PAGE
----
Of course, farmers don’t scatter seed like that, but God does. Why? Because God is a God of grace. God showers rain on the just and unjust and makes the sun to shine on the righteous and the unrighteous. “My ways are not your ways,” says the Lord, “neither of my thoughts are your thoughts.”

God does not operate according to our rules but invites us to start living according to his grace.

Think about it. As a teacher, you operate like this sower all the time. You don’t just teach to those students whom you think are ready to receive your teaching best. You teach to every child and that’s why it’s such a challenging profession. And even if a child seems to be thorny or rocky soil that doesn’t stop you. You think, perhaps this child needs something different, something else to understand. Your sole desire is for each and every child to get the “Oh ,I get it.” excited look on their face and, in that moment, experience for themselves the joy of understanding.

Every good coach does this as well. You keep trying with a child or young adult so that they can experience the joy of getting it.

Many times, at least at first, it’s just a momentary “aha” and then the student or the player slips back into old habits and old thinking. But at least, however briefly, they experienced it a different way– a more fulfilling way.

And that’s why a teacher’s job or a coach’s job is never done. For we all need to be taught and coached into fuller understanding and greater and greater abilities.

I studied in Toulouse, France, my Senior Fall at Dartmouth and I lived with this amazing family, the Boscus.  Every weekend we would go to the countryside where Claude, the father, grew up.  He had restored his grandparents’ home.  And they had a huge vegetable garden.  His brother, Henri, lived across the street with his wife, Solange.  They were “premers” which meant that they sold vegetables at the markets.  Well, Henri was quite the fun guy.  He was always joking and he was very, very generous.  One day, Solange was walking over to their own huge vegetable garden to pick things for a salad and asked if I wanted to go with her.  I was delighted to go.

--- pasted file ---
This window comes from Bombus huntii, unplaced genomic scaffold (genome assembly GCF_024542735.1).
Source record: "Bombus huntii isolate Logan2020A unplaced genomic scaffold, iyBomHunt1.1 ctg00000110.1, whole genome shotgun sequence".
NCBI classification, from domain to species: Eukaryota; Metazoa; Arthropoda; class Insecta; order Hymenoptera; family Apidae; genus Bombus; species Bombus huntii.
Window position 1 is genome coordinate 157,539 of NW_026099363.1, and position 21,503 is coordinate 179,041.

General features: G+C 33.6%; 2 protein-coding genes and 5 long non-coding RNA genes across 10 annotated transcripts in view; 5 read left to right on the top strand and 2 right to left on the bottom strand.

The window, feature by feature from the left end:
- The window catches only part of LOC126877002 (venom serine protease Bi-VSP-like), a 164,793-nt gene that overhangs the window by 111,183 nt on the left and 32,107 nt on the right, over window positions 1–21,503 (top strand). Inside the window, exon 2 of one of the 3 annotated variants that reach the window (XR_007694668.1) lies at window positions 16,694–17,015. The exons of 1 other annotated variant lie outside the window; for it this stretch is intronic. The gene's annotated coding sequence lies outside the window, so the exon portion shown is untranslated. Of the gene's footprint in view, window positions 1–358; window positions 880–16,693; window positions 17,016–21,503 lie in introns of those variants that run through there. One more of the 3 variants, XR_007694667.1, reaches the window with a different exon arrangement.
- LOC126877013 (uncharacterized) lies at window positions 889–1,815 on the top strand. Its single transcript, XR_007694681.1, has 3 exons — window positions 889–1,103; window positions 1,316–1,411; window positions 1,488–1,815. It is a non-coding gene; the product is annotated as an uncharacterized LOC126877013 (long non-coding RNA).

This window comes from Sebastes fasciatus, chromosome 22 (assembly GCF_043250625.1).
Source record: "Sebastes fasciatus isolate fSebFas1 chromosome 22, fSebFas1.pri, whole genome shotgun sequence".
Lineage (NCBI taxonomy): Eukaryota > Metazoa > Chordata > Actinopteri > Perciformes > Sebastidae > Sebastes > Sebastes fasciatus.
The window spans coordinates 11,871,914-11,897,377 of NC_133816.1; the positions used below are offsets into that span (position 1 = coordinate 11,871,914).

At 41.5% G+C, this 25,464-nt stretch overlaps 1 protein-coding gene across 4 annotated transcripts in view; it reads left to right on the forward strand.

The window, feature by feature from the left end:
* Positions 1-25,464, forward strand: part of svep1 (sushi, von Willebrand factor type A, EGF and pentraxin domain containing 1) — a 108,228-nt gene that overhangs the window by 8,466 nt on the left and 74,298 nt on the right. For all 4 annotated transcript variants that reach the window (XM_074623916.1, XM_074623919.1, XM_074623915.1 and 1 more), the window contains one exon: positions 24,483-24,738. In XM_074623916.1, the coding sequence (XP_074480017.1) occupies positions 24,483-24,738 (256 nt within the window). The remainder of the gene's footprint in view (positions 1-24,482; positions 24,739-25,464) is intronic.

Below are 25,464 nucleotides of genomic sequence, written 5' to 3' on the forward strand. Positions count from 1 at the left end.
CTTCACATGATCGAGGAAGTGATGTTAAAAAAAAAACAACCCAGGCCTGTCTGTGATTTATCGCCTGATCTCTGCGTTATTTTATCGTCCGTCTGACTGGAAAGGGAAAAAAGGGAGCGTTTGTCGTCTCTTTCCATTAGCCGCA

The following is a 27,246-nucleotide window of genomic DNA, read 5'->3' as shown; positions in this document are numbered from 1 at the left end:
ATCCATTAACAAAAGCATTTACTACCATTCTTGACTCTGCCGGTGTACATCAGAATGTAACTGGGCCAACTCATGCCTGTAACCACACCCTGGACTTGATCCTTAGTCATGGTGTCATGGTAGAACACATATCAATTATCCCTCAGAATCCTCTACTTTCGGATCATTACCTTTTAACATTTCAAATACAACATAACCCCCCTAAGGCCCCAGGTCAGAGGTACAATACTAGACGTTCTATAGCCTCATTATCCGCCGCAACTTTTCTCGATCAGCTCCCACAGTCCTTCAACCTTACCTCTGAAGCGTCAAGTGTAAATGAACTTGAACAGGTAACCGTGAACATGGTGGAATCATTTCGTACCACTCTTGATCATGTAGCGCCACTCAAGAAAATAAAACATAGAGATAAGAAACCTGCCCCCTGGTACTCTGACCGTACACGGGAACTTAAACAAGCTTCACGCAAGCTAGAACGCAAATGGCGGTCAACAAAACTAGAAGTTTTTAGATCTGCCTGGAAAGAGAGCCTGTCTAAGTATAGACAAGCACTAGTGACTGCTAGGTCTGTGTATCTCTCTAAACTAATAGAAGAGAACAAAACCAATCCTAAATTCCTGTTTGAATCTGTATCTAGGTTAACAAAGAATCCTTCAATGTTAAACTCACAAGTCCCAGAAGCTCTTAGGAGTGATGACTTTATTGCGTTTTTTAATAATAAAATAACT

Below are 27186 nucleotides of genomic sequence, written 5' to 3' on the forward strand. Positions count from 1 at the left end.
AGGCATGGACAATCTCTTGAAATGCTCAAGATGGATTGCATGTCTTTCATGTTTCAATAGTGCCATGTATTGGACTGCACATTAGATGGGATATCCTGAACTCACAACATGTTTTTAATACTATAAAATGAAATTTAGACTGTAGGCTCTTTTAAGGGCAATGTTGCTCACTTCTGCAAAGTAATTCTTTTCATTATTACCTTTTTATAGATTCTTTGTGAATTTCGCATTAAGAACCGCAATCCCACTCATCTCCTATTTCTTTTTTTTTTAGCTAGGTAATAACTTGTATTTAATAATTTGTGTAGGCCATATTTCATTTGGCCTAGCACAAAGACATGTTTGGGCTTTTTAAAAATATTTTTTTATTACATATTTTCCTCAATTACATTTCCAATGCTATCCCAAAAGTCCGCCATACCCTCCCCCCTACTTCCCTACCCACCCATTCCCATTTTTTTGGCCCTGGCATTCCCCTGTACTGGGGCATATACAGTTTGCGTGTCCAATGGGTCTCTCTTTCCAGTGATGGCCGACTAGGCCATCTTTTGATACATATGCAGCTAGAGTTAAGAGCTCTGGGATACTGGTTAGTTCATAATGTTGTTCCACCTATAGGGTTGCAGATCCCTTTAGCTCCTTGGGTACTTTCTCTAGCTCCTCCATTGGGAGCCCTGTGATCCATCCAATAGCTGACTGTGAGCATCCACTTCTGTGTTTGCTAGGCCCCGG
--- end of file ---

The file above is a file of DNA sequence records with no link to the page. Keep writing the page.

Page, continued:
When we got to the garden, she started telling me what we needed to pick.  The only problem was that Henri hadn’t planted the vegetables in nice rows like most folks.  Solange said that he just mixed all the seeds together that year and flung them willy nilly all over the garden patch.  He thought it would be fun! I remember her saying to me to find some radishes and she had to show me what the leaf looked like. With that, I searched until I find some. And then went back to see what else there was to find.  It became a wonderful scavenger hunt.

That’s how God is– for the sheer joy of seeing what will grow, God keeps flinging seeds – even on imperfect soil so that– even if it’s just for a brief period of time, we can experience what it feels like to discover God’s word growing in our lives.

It’s not that there’s no work needed on our part.  But that all the work is in response to God’s gracious and prodigal sowing.  We delight in discovering it but then see how worry, or selfishness, or laziness then snatches that precious growth from us. All of a sudden, because we at least experienced the joy of the little seedling growing in our lives, we are determined to protect it better next time. So we learn to do what will help God’s word and God’s abundant life to grow more fully in our life.  All of a sudden, because we at least experienced the joy of the little seedling growing in our lives, we are determined to protect it better next time.

God showers the entire world with good seed – with his word– Jesus himself – as a free gift in order that the entire world may once again live in the garden as God intends.  And God keeps sowing seeds on us – hoping we will at least catch a brief glimpse of the life that is intended for us all the time.

It doesn’t come in nice neat rows.  It’s more like a scavenger hunt.  Know that God has sown the seed with gracious abandon.  The outcome will not be immediately known.  One never knows what may come of that amazing grace.

Thanks be to God.